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The federal implications of the transformation of the market freedoms into sources of rights for the Union citizen

Tryfonidou, A. ORCID: (2017) The federal implications of the transformation of the market freedoms into sources of rights for the Union citizen. In: Kochenov, D. (ed.) EU Citizenship and Federalism - The Role of Rights. Cambridge University Press, Cambridge, pp. 316-340. ISBN 9781107072701

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To link to this item DOI: 10.1017/9781139680714


With the birth of the European Economic Community (EEC) in the late 1950s, Member State nationals were given the freedom to take up an economic activity to be pursued in the territory of another Member State, or simply across borders. Such a freedom was necessary to achieve the main aim of the Community at that time – to build a common market. The legal basis for this was found in the market freedoms. By the end of the 1960s, nonetheless, these provisions – and especially the personal market freedoms – had begun to be viewed not merely as instrumental freedoms but also as sources of rights for anyone who fell within their (broadly delimited) personal scope. This process of rereading the market freedoms as sources of rights has continued unabated to the present day, having been facilitated by the creation of the status of Union citizenship in 1993, and it is clear that these provisions have now been transformed into sources of fundamental rights granted to the Union citizen for their own sake and not merely instrumentally for the purpose of furthering the economic aims of the Treaties. As a result, the aim of these provisions is no longer merely to ensure the liberty of the economic actor in the EU as part of the process of constructing and maintaining an internal market but, alongside this, to protect the individual freedom and freedom of choice of the Union citizen who falls within their personal scope. This contribution does not aim to prove the fundamental rights-based nature of the market freedoms; this will be taken as a given. The focus of this chapter is different – to examine what the federal implications of the gradual transformation of these provisions (primarily) into sources of fundamental (economic) rights for the Union citizen are. In particular, the Court’s approach in a number of areas will be examined to illustrate how the vertical division of powers between the EU and its Member States has been affected as a result of the transformation in the nature of the market freedoms described above. The focus will be on demonstrating the dilemmas that the Court is facing when attempting to reconcile the nature of these provisions as the source of autonomous and meaningful rights for the Union citizen, with the need to ensure that the limits placed on the EU’s power to intervene with the exercise of Member State competence are respected.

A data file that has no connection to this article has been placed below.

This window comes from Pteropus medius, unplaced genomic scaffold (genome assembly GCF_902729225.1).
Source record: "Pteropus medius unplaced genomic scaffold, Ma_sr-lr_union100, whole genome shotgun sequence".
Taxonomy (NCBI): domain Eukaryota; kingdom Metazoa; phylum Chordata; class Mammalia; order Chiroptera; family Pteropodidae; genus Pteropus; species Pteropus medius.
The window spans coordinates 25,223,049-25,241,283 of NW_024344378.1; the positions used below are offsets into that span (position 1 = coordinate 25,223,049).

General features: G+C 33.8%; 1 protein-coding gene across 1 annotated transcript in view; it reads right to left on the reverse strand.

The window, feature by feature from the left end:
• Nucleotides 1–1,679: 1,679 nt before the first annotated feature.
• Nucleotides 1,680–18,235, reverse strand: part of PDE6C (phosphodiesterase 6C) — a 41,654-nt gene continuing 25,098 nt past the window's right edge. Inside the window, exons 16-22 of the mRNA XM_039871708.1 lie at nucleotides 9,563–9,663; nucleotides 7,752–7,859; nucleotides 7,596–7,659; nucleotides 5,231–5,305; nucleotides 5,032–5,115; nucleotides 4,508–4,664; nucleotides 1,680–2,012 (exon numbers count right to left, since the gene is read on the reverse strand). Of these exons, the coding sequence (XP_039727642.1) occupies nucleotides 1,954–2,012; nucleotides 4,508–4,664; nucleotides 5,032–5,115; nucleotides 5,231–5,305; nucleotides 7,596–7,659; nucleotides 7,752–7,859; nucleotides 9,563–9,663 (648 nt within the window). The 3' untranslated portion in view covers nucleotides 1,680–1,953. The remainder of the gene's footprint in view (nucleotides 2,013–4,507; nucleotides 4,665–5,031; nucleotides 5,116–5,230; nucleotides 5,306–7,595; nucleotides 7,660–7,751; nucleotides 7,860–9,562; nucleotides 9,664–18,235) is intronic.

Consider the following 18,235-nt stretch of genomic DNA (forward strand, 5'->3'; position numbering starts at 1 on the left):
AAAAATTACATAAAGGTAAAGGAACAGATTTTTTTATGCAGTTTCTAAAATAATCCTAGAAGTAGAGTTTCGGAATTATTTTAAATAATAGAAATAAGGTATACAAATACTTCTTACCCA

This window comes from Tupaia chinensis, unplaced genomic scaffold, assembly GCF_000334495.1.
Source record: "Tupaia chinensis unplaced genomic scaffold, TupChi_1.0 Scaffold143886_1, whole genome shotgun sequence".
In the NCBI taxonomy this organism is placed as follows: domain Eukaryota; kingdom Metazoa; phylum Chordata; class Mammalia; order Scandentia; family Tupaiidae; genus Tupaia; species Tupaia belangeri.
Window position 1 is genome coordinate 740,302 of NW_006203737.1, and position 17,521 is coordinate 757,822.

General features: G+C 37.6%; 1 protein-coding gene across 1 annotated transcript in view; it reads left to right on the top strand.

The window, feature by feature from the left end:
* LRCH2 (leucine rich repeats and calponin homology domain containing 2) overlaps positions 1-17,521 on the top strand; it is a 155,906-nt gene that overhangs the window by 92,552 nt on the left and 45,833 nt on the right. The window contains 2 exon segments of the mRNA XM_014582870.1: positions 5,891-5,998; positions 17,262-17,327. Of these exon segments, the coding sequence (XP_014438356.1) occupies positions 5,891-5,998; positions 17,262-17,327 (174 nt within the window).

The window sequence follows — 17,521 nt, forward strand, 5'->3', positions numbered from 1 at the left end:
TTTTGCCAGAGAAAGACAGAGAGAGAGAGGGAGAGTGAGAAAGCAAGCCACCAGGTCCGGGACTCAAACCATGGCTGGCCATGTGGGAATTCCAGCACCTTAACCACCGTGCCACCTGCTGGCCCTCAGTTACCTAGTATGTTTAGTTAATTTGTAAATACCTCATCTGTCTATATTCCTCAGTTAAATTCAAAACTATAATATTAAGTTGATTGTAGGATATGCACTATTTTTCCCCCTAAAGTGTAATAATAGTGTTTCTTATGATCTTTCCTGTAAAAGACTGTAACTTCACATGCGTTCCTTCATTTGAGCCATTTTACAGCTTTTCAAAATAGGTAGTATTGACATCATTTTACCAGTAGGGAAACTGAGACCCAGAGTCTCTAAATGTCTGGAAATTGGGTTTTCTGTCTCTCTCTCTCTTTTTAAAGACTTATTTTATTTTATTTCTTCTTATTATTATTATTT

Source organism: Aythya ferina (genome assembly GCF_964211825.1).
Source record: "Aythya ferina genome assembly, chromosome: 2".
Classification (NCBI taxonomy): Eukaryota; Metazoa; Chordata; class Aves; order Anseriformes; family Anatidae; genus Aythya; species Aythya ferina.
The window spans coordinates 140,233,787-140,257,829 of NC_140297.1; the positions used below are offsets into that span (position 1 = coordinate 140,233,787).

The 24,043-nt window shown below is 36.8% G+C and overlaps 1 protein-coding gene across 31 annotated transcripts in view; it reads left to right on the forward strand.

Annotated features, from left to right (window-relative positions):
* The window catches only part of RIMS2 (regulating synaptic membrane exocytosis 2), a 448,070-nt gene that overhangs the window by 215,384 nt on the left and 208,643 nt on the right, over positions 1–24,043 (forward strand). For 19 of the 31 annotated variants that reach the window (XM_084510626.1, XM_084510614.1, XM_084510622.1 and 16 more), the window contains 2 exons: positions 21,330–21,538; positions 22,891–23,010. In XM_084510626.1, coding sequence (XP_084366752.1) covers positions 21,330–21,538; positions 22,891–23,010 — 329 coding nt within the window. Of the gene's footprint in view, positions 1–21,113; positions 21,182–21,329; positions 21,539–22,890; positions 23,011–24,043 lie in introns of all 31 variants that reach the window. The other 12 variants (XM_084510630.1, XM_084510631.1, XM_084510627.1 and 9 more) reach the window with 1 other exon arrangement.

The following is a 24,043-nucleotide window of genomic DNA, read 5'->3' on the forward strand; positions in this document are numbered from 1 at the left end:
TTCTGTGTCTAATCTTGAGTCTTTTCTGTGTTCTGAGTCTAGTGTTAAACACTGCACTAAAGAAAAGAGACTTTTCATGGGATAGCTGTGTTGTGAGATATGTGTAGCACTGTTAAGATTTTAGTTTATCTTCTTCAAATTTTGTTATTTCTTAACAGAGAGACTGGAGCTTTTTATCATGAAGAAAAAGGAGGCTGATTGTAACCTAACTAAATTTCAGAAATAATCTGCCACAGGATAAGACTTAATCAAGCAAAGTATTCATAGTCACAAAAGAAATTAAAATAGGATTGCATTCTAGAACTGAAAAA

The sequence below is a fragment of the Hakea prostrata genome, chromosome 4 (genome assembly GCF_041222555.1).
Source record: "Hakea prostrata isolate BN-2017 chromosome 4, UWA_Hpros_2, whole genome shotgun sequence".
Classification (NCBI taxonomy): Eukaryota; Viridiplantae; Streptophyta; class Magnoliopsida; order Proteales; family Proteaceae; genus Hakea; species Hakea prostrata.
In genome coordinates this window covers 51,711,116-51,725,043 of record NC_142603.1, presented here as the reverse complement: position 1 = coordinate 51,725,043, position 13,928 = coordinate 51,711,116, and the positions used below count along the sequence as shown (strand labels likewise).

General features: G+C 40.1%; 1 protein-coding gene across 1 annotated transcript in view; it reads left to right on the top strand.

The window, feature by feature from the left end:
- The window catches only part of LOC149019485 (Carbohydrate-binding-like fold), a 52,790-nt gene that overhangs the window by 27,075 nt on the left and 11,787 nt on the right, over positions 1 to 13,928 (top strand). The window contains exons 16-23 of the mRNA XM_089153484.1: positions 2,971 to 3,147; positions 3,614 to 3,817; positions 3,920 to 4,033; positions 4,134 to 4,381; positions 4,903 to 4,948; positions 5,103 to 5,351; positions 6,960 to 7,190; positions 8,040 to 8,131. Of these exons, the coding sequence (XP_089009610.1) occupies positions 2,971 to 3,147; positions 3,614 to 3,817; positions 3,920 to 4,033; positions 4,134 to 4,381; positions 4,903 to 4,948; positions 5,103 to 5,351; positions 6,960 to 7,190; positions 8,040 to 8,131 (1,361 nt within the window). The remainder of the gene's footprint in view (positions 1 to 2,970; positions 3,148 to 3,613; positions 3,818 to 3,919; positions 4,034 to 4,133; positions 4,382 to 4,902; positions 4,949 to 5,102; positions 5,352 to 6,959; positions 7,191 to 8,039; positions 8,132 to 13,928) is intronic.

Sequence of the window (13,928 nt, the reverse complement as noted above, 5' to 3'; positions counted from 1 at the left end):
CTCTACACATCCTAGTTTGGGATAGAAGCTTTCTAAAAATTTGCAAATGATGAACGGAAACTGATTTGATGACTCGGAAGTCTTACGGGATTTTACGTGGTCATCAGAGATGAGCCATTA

Item Type:Book or Report Section
Divisions:Arts, Humanities and Social Science > School of Law
ID Code:70390
Publisher:Cambridge University Press

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